E3 is a place you go to see the latest games. The biggest, best, and shiniest new products the industry has to offer. It’s a show all about looking into the future – which is why I found it a little odd that I spent so much time looking into the past. In this case, looking into the past meant ignoring the new, flashy games for a short time and instead settling on playing a remaster of a game that’s over 20 years old: Wild Guns Reloaded.
Wild Guns Reloaded version is essentially the same game it was on the SNES. Most of the action takes place on a single screen, as you and some friends fire at at waves of enemies. It’s a simple but fun concept. You move your reticle around the screen and fire one enemies, but can also throw a lasso that will temporarily slow down the bad guy it hits. You can also melee anyone that dares get too close, and jump to either side to avoid incoming fire. An interesting mechanic is that you can’t move and shoot at the same time – so you can either stand in place and move your reticle around to blast enemies, or move yourself around too get a better position.
The biggest change in Reloaded, and one I got to experience for myself, is the ability to play with up to 4 players. This is definitely welcome in a time when fewer and fewer games are bothering with local multiplayer at all. The game becomes more frantic as more players join in, and it gets more enjoyable as each player picks up a controller. The two additional players also allow for more complex strategies than in the original. As an example, when I played, our team quickly designated a player to aim for the stronger, more durable baddies, while the rest of would focus on picking off the weaker enemies before they became too much trouble. We also found ti effective to have two players focus on each half of the screen, giving more attention to a smaller area and making sure no one slips through.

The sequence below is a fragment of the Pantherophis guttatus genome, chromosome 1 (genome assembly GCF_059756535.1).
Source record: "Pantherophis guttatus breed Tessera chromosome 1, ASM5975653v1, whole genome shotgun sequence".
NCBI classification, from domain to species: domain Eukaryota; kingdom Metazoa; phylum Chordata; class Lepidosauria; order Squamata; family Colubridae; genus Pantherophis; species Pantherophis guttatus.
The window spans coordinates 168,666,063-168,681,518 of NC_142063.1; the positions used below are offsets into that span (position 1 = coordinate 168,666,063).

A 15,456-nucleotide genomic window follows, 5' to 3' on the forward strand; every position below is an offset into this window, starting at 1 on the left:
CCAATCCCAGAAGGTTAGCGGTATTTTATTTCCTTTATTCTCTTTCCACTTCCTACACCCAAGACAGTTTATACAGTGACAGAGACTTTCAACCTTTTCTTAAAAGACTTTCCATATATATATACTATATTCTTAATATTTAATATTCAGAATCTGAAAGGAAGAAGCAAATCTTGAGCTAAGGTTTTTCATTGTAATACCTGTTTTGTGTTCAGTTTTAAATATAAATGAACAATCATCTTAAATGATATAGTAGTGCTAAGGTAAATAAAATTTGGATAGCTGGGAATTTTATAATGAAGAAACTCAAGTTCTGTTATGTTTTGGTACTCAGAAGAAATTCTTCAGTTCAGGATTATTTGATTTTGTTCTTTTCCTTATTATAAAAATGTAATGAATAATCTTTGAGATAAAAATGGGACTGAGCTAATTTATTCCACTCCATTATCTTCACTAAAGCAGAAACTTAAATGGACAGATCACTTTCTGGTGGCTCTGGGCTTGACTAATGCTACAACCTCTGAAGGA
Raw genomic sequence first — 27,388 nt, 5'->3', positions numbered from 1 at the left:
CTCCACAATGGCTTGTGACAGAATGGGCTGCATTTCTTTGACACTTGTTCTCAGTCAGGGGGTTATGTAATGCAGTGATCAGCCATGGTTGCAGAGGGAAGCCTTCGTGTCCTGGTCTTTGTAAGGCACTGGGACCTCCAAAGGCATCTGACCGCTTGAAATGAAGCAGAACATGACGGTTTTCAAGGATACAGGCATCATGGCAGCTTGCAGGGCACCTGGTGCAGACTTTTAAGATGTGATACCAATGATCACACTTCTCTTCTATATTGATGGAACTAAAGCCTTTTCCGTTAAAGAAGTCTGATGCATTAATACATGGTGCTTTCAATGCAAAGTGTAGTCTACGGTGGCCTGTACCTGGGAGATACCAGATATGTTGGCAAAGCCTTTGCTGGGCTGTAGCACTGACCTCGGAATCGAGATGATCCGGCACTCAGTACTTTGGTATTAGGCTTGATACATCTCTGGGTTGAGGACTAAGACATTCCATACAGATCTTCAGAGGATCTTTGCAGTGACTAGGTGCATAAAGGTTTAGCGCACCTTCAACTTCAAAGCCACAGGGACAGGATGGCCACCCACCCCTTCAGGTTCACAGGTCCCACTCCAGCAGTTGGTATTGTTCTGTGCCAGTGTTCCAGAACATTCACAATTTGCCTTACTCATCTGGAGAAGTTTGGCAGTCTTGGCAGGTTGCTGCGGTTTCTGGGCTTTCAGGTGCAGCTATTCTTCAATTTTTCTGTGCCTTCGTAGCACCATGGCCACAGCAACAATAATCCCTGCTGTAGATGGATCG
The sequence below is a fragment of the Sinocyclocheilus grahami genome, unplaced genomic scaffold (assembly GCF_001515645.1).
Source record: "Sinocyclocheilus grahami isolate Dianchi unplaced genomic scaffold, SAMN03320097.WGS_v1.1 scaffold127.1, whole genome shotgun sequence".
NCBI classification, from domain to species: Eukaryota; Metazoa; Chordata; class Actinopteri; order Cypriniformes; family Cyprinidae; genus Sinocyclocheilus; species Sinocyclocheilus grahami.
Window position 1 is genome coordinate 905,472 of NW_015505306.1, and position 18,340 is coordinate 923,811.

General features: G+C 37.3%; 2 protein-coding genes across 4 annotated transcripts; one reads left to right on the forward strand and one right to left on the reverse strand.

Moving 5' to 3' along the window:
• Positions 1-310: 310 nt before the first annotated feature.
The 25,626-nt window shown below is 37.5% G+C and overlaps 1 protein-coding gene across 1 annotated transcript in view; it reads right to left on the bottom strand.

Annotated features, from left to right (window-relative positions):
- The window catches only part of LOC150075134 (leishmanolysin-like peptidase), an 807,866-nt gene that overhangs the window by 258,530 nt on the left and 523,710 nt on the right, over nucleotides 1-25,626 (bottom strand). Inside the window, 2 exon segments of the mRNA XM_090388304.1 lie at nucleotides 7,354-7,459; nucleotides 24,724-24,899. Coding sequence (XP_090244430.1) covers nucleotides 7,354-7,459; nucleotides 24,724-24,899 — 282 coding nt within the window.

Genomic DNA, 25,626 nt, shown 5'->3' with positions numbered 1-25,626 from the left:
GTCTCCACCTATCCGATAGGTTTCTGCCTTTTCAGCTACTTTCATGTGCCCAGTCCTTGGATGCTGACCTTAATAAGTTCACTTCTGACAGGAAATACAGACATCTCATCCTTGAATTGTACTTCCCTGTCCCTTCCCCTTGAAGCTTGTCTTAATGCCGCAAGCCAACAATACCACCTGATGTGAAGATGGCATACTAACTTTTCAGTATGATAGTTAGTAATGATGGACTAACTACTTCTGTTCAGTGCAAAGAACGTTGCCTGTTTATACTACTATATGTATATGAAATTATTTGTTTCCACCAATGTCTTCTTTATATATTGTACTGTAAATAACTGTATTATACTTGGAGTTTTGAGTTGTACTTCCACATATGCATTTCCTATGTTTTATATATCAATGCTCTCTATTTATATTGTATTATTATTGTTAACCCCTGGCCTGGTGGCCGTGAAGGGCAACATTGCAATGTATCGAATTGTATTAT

In addition to the updated gameplay, the graphics have been upped a bit to fit modern standards and displays. Widescreen is in, everything is rendered in 1080p, and a filter has been added to smooth over the pixels (whether this is better or worse is a matter of taste). It looks great, and the Wild Guns‘ wild west crossed with steampunk setting is still interesting to look at, with fun environments and creative enemy designs.
I didn’t spend long with Wild Guns Reloaded, but I spent long enough to remind myself of why I liked the original game so much. The two new characters and extra stages and bosses are merely a bonus – Wild Guns would have been worth playing again purely for the 4 player support. The game is a little shallow with only one player, but is a blast with a full roster, bringing me back to 20 years ago and reminding me why I like videogames so much in the first place.